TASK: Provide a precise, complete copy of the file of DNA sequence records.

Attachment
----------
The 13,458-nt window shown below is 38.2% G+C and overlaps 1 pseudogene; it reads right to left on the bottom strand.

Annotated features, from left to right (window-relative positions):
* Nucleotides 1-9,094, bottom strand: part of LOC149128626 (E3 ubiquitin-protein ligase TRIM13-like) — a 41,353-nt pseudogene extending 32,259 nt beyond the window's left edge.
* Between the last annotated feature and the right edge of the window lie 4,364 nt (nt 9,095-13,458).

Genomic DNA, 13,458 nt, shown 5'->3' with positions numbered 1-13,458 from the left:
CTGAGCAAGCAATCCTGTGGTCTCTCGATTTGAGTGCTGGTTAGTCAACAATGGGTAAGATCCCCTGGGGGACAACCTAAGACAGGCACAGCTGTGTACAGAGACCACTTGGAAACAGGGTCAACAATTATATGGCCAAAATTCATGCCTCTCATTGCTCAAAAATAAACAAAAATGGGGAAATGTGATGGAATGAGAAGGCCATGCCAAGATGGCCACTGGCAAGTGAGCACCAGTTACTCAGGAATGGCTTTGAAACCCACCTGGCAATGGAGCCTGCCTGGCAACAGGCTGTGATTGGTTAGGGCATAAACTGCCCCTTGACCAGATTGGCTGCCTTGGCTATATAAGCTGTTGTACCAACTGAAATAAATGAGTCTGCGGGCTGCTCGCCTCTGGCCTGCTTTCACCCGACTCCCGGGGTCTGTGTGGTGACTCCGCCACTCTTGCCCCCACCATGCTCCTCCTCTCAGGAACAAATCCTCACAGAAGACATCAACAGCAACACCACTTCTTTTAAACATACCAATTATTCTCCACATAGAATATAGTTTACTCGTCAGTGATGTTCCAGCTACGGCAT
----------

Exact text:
The 13,458-nt window shown below is 38.2% G+C and overlaps 1 pseudogene; it reads right to left on the bottom strand.

Annotated features, from left to right (window-relative positions):
* Nucleotides 1-9,094, bottom strand: part of LOC149128626 (E3 ubiquitin-protein ligase TRIM13-like) — a 41,353-nt pseudogene extending 32,259 nt beyond the window's left edge.
* Between the last annotated feature and the right edge of the window lie 4,364 nt (nt 9,095-13,458).

Genomic DNA, 13,458 nt, shown 5'->3' with positions numbered 1-13,458 from the left:
CTGAGCAAGCAATCCTGTGGTCTCTCGATTTGAGTGCTGGTTAGTCAACAATGGGTAAGATCCCCTGGGGGACAACCTAAGACAGGCACAGCTGTGTACAGAGACCACTTGGAAACAGGGTCAACAATTATATGGCCAAAATTCATGCCTCTCATTGCTCAAAAATAAACAAAAATGGGGAAATGTGATGGAATGAGAAGGCCATGCCAAGATGGCCACTGGCAAGTGAGCACCAGTTACTCAGGAATGGCTTTGAAACCCACCTGGCAATGGAGCCTGCCTGGCAACAGGCTGTGATTGGTTAGGGCATAAACTGCCCCTTGACCAGATTGGCTGCCTTGGCTATATAAGCTGTTGTACCAACTGAAATAAATGAGTCTGCGGGCTGCTCGCCTCTGGCCTGCTTTCACCCGACTCCCGGGGTCTGTGTGGTGACTCCGCCACTCTTGCCCCCACCATGCTCCTCCTCTCAGGAACAAATCCTCACAGAAGACATCAACAGCAACACCACTTCTTTTAAACATACCAATTATTCTCCACATAGAATATAGTTTACTCGTCAGTGATGTTCCAGCTACGGCAT